"Just about everything of consequence comes from black swans; ordinary events have paltry effects in the long term.” - Nassim Taleb
Nassim Taleb is an economist and philosopher with an idiosyncratic outlook on life. In the early part of his career, he spent years as an options trader on Wall Street. Taleb brought a unique perspective to his job in that he had a very healthy respect for randomness. He challenged the academic theory that stock market returns follow a normal distribution and postulated that extreme events were more likely to occur than what the options market was predicting. He became independently wealthy on Black Monday in October 1987 by making a then unthinkable bet that the market could sell off by such a large amount over such a short period of time. He published his first book, Fooled by Randomness, in 2001 and followed it with his now infamous book, The Black Swan, in 2007 where he explained his views on the impact of highly improbable events on various aspects of life. Taleb’s second major financial fortune was made during the financial crisis that began in 2007 when he again made successful bets on highly improbable events.
Taleb now spends most of his time writing and speaking about his unique perspective and its impact on society. In his latest book, Antifragile: Things That Gain from Disorder, Taleb argues that we should strive to create a society and economy that grows stronger when stressed. He gives the example of the human body as it relates to bone density and muscle growth. Things that are “antifragile” actually grow stronger with stress and volatility as opposed to things which are robust (impartial to stress) or fragile (hurt by stress). The embedded video is a recent CNBC interview with Taleb on this exact topic.
Several months ago, we wrote an Insight on a volatility ETP which we believe has “antifragile” characteristics. As a recap, the iPath S&P 500 Dynamic VIX ETN (ticker XVZ) is a relatively new product which attempts to capture upward spikes in volatility while hedging the cost of maintaining a long volatility position during calm markets. It is designed to in essence “tread water” during low volatility markets, typical of rising stock prices, and generate the lion’s share of returns during periods of stress, typical of falling stock prices. In this way, the payout function looks something like a stair step where long periods of flat returns are punctuated by large upward spikes during periods of market stress.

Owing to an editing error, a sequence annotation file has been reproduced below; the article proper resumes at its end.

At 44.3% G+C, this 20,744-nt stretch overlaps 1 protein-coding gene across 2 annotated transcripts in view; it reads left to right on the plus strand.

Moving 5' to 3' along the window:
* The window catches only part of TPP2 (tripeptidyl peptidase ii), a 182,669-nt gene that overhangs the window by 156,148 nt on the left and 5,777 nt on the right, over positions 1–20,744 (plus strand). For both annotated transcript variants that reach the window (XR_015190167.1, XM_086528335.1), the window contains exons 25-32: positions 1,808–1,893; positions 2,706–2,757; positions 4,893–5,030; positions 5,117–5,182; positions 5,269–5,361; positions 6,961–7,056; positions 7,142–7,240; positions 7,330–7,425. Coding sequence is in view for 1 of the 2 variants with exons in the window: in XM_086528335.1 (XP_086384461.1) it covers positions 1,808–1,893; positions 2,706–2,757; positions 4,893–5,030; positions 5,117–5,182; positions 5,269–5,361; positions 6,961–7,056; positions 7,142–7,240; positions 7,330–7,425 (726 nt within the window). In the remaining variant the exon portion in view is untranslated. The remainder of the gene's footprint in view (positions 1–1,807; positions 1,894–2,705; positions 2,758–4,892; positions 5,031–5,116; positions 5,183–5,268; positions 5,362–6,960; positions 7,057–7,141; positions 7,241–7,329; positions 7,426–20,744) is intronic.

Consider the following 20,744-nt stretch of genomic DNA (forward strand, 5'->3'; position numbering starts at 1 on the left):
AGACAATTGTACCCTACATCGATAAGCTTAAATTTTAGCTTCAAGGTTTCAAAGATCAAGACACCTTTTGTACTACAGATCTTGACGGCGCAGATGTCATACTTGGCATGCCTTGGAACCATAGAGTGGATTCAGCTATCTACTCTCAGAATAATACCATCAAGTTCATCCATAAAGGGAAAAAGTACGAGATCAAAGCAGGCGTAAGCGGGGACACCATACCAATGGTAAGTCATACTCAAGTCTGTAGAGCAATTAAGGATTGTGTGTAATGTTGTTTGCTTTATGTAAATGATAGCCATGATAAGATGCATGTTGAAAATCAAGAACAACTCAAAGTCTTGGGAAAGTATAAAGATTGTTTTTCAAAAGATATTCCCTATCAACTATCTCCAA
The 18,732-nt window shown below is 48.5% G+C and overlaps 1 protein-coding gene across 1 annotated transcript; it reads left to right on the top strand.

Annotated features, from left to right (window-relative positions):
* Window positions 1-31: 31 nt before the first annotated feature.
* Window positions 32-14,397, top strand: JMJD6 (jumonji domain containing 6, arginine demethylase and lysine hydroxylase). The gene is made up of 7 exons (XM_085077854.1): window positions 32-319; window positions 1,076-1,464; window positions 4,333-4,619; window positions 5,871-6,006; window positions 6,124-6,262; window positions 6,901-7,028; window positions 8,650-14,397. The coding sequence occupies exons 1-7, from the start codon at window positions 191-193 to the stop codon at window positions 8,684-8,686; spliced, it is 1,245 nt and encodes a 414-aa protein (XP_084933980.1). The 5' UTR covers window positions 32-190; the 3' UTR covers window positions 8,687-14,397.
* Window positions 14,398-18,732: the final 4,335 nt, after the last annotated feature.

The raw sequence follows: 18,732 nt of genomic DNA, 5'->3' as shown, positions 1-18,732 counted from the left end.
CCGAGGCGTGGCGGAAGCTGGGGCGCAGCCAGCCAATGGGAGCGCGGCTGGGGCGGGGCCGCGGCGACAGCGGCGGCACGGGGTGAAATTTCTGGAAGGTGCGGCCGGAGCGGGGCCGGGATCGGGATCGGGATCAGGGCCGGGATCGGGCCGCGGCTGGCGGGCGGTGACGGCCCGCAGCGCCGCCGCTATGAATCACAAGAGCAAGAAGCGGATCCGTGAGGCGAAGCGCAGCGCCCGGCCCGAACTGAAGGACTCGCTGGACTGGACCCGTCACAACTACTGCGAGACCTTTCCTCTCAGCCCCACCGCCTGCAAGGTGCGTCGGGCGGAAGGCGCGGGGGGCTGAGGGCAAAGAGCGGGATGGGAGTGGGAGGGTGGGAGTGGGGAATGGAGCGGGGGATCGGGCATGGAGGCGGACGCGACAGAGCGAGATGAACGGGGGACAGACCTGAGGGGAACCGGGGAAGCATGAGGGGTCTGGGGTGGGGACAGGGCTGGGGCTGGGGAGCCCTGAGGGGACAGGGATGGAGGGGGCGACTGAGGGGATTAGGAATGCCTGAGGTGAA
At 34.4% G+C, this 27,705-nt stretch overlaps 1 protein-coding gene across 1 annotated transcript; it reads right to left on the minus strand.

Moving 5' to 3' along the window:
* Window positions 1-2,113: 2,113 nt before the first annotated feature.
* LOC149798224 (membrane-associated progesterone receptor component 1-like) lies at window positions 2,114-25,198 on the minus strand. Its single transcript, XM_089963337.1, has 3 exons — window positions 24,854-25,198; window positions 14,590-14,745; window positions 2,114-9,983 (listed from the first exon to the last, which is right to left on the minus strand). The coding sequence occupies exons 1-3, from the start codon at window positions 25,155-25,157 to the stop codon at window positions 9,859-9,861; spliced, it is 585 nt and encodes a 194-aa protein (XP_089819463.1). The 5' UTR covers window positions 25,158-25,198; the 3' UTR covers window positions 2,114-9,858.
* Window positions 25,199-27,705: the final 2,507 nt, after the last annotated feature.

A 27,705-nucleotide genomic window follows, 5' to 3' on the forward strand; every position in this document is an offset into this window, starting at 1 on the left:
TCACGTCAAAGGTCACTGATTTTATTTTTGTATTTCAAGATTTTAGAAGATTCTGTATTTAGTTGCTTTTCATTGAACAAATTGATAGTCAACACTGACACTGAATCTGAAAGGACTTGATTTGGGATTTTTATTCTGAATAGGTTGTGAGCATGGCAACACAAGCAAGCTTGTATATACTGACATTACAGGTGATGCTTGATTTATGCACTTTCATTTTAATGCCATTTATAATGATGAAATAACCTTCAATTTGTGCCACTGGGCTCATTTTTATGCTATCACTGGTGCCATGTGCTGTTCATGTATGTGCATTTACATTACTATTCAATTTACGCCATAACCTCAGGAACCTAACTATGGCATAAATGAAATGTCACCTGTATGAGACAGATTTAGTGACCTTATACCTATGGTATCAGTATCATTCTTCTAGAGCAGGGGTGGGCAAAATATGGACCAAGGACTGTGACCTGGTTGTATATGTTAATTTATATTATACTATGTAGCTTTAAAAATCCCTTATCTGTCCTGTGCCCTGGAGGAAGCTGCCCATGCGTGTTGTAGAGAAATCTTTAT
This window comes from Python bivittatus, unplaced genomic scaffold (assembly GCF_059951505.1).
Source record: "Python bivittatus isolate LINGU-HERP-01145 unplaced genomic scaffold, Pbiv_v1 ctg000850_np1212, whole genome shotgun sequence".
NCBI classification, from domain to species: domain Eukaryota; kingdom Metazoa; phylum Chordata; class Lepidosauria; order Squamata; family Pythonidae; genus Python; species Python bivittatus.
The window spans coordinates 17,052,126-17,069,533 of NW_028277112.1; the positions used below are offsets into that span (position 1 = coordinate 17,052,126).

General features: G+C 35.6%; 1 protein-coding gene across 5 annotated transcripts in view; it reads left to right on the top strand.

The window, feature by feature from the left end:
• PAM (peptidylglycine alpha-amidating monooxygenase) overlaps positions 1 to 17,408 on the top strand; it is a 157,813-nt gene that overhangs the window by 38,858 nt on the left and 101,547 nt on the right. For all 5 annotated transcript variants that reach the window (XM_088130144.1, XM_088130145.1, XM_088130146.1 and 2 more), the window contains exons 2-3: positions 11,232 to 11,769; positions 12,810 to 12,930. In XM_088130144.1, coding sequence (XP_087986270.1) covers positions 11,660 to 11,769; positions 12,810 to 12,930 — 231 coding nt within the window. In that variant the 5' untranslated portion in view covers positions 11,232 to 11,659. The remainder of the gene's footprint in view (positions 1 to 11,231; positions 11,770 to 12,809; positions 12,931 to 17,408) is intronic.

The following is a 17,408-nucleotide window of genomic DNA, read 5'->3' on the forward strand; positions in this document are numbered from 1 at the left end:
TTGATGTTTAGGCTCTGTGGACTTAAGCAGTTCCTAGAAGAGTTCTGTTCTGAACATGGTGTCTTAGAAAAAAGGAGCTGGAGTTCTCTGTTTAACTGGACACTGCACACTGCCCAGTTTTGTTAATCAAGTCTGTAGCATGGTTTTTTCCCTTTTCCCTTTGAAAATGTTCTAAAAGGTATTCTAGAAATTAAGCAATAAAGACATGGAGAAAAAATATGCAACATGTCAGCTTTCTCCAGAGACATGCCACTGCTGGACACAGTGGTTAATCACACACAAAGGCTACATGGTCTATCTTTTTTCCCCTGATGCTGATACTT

Through the summer of this year, which marked the one year anniversary of the product, XVZ had done a fairly good job capturing a portion of the large VIX spikes while treading water during calm periods in the market. But then in September of this year it started a slow and steady decline from its mid-50’s trading range to around 47 where it stands today. The reason for the decline is due to two things 1) falling VIX prices and 2) a flattening of the VIX futures curve. The first factor is easy enough to understand, any product which has a long volatility bias like XVZ will not fare well when volatility is falling. The second factor is a bit harder to understand so we will unpack it in more detail.
As touched upon in our previous post, XVZ dynamically allocates exposure to VIX futures based on the shape of the futures curve. Under normal market conditions, futures will trade at a premium to the spot price of the VIX index. The premium increases as the time to maturity increases, but by a diminishing marginal amount. This creates a term structure that is steep in the front end of the curve and much flatter in the back end. This premium can be thought of as a “risk premium” for being long volatility. This risk premium ends up being an additional cost to maintaining long exposure to VIX futures under normal market conditions. As an example, let’s say the VIX is trading at 18 and the three month futures contract is trading at 21. If one were to purchase the contract, hold it to maturity, and see no change in the price of the VIX, the futures contract would expire at 18 in three months. Even though the underlying index broke even, the investor in the VIX future lost 14% ([$21-$18] / $21) of their investment. During elevated volatility regimes, the futures curve will flatten or even invert as the price of the futures reflect the high probability of the VIX price to fall and mean revert. When the curve is flat or inverted there is no cost to maintaining VIX exposure via futures.